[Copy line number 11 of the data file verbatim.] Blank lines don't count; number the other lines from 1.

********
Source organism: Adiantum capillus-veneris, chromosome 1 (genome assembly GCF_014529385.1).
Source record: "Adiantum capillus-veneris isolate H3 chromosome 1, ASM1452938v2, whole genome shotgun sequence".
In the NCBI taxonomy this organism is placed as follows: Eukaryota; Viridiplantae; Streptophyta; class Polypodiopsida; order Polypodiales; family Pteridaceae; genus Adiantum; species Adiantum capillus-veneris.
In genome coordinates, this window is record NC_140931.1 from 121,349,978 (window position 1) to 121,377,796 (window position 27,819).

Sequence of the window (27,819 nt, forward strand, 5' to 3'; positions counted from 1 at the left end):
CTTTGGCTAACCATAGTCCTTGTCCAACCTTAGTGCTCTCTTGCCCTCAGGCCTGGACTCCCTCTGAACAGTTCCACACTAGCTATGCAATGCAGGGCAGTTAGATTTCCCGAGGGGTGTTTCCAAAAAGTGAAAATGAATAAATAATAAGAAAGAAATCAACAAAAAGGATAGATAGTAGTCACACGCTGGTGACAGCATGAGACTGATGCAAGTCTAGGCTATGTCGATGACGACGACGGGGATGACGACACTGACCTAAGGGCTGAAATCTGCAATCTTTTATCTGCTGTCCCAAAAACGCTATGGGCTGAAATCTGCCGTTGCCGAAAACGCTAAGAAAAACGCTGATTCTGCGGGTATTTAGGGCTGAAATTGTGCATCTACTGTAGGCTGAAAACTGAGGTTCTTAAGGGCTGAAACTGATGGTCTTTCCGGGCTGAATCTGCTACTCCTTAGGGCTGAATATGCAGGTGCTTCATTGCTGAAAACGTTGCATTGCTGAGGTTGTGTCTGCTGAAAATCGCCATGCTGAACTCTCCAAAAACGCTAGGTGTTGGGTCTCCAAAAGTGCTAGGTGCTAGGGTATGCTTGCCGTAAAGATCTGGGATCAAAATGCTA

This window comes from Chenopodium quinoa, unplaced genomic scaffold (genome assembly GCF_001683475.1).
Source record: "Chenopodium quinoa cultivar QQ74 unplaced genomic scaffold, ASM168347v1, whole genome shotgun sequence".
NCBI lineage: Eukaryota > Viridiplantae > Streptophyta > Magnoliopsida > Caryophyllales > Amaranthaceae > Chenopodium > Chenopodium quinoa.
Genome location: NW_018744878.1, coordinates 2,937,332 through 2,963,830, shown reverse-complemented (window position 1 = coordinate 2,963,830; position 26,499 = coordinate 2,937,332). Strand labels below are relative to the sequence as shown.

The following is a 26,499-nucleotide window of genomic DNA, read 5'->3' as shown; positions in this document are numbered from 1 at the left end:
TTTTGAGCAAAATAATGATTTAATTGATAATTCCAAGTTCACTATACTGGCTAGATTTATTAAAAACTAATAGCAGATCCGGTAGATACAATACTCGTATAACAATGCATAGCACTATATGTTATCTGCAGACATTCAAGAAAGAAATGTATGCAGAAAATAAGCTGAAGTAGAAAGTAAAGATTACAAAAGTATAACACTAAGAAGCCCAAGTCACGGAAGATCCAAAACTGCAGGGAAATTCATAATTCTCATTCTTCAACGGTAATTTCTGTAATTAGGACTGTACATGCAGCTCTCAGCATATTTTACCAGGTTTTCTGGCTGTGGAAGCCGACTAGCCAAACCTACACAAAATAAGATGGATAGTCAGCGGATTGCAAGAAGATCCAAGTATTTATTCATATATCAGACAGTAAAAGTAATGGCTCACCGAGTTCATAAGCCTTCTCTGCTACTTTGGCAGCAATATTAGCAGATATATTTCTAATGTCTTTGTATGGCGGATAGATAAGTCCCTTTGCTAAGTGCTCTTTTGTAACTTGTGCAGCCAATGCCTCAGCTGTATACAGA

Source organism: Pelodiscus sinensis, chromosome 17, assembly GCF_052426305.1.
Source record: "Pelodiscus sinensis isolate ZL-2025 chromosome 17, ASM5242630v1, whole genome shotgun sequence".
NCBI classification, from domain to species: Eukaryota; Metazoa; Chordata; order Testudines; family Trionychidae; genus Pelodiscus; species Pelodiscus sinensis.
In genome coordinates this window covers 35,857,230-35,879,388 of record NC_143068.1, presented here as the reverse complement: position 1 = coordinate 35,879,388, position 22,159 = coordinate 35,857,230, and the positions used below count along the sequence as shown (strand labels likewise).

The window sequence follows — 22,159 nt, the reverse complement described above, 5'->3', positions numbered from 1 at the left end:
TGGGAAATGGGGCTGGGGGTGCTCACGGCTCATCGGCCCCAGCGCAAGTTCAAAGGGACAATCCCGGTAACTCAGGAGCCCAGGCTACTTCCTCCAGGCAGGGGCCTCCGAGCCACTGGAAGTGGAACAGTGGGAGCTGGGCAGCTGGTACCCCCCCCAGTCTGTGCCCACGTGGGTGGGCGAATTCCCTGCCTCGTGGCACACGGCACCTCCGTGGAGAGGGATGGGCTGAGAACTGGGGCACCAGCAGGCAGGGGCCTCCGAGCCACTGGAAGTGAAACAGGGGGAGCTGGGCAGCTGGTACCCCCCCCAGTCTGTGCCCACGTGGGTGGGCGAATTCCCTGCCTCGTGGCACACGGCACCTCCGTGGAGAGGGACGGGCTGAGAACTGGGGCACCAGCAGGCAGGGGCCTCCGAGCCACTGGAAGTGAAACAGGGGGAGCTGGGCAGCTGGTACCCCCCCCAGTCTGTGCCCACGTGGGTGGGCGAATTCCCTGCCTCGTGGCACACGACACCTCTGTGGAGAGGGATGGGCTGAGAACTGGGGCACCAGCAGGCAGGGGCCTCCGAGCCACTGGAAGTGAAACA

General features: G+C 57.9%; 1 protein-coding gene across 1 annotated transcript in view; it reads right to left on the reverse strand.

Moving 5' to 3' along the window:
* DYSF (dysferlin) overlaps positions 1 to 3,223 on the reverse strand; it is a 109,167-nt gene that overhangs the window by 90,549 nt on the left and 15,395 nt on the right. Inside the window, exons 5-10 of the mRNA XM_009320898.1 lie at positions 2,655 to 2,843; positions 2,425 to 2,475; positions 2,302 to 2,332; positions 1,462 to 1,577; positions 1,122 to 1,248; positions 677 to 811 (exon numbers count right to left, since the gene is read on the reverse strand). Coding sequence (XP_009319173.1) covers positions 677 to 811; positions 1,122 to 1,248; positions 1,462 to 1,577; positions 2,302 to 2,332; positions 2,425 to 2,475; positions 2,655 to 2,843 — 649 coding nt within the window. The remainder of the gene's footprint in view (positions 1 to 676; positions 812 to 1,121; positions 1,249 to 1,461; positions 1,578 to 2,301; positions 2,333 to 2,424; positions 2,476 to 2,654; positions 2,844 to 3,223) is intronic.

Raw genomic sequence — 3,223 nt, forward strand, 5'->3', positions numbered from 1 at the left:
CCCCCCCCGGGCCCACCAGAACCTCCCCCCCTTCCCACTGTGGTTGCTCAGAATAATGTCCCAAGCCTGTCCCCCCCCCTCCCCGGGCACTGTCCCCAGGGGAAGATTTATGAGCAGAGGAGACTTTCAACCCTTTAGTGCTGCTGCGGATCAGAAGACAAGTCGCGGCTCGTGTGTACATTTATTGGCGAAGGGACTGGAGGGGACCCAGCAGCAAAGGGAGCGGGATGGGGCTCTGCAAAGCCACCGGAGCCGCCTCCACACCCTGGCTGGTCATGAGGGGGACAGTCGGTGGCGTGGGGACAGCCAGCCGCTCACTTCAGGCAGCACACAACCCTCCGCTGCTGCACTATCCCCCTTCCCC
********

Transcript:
The following is a 26,499-nucleotide window of genomic DNA, read 5'->3' as shown; positions in this document are numbered from 1 at the left end: